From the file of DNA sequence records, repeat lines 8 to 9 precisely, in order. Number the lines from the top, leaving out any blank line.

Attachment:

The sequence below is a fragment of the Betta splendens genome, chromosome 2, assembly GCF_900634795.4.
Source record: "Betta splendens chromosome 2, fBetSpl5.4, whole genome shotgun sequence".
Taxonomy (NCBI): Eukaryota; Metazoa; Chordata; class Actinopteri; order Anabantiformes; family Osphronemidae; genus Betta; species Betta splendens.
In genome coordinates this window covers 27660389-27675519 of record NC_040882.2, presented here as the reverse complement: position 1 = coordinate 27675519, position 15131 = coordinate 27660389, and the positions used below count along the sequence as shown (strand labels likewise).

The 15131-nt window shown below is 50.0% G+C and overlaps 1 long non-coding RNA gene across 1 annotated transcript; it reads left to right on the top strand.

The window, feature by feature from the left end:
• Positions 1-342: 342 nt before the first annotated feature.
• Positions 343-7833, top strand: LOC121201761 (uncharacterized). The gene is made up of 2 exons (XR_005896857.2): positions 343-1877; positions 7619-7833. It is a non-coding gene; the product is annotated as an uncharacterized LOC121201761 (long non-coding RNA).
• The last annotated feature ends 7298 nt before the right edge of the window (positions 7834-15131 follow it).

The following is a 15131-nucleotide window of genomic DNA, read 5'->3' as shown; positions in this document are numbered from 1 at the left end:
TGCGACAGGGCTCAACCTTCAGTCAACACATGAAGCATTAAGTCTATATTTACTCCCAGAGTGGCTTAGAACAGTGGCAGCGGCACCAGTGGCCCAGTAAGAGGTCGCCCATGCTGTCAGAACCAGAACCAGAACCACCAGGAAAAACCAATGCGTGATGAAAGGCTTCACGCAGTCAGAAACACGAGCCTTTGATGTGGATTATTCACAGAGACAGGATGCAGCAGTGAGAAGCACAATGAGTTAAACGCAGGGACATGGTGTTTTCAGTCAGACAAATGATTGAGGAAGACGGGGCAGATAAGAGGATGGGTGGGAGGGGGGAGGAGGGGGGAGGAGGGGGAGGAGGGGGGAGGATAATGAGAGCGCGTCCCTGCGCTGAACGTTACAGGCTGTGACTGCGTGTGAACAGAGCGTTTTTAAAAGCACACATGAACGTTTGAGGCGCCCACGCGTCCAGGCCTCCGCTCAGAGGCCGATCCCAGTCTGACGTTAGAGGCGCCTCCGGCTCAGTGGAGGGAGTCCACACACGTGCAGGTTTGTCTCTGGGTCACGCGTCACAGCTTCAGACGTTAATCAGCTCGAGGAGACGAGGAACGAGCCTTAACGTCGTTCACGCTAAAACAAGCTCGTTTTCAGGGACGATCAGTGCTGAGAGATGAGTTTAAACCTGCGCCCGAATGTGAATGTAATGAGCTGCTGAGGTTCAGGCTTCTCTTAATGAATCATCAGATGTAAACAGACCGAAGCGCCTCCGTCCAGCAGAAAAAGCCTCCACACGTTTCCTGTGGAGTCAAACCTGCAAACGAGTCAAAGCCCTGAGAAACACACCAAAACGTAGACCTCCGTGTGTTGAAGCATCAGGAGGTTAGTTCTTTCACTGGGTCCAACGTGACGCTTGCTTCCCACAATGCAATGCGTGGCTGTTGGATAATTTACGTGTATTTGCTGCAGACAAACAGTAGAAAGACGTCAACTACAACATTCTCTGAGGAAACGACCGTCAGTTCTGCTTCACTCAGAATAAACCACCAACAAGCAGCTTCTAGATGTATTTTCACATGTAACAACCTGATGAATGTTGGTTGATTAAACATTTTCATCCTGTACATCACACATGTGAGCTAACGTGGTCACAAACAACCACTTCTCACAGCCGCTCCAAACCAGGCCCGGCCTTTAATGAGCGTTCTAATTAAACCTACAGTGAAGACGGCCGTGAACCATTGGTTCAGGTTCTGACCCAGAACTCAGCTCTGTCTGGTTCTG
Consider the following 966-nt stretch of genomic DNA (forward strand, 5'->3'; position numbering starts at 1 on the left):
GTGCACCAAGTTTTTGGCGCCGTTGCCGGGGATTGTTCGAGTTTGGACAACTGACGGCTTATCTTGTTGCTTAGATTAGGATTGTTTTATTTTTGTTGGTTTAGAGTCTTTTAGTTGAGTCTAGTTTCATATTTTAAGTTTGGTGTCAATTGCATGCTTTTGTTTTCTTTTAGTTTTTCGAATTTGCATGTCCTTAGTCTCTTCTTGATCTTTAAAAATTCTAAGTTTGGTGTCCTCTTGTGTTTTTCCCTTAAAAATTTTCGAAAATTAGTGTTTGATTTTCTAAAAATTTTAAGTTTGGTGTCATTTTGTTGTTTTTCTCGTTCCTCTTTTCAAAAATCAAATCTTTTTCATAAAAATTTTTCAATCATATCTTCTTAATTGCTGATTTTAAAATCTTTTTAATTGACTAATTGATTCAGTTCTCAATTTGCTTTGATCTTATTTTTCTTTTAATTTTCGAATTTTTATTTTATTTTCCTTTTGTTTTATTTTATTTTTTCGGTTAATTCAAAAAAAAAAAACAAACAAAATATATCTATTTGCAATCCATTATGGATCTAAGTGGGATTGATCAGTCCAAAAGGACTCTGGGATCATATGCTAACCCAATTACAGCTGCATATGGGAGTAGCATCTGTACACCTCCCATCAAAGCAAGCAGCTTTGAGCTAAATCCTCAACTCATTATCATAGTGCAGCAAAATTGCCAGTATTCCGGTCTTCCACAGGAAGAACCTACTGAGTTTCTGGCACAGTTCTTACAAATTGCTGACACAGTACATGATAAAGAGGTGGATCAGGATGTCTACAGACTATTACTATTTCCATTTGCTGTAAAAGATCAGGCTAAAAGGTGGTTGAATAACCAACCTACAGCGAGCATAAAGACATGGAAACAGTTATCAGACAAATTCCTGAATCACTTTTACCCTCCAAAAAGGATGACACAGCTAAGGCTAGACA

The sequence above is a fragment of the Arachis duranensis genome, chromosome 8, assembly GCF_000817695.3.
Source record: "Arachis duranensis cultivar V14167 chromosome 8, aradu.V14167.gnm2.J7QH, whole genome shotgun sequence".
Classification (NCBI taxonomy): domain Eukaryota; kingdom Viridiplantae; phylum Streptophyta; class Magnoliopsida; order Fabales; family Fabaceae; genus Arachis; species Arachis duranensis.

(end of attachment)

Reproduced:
• Positions 343-7833, top strand: LOC121201761 (uncharacterized). The gene is made up of 2 exons (XR_005896857.2): positions 343-1877; positions 7619-7833. It is a non-coding gene; the product is annotated as an uncharacterized LOC121201761 (long non-coding RNA).
• The last annotated feature ends 7298 nt before the right edge of the window (positions 7834-15131 follow it).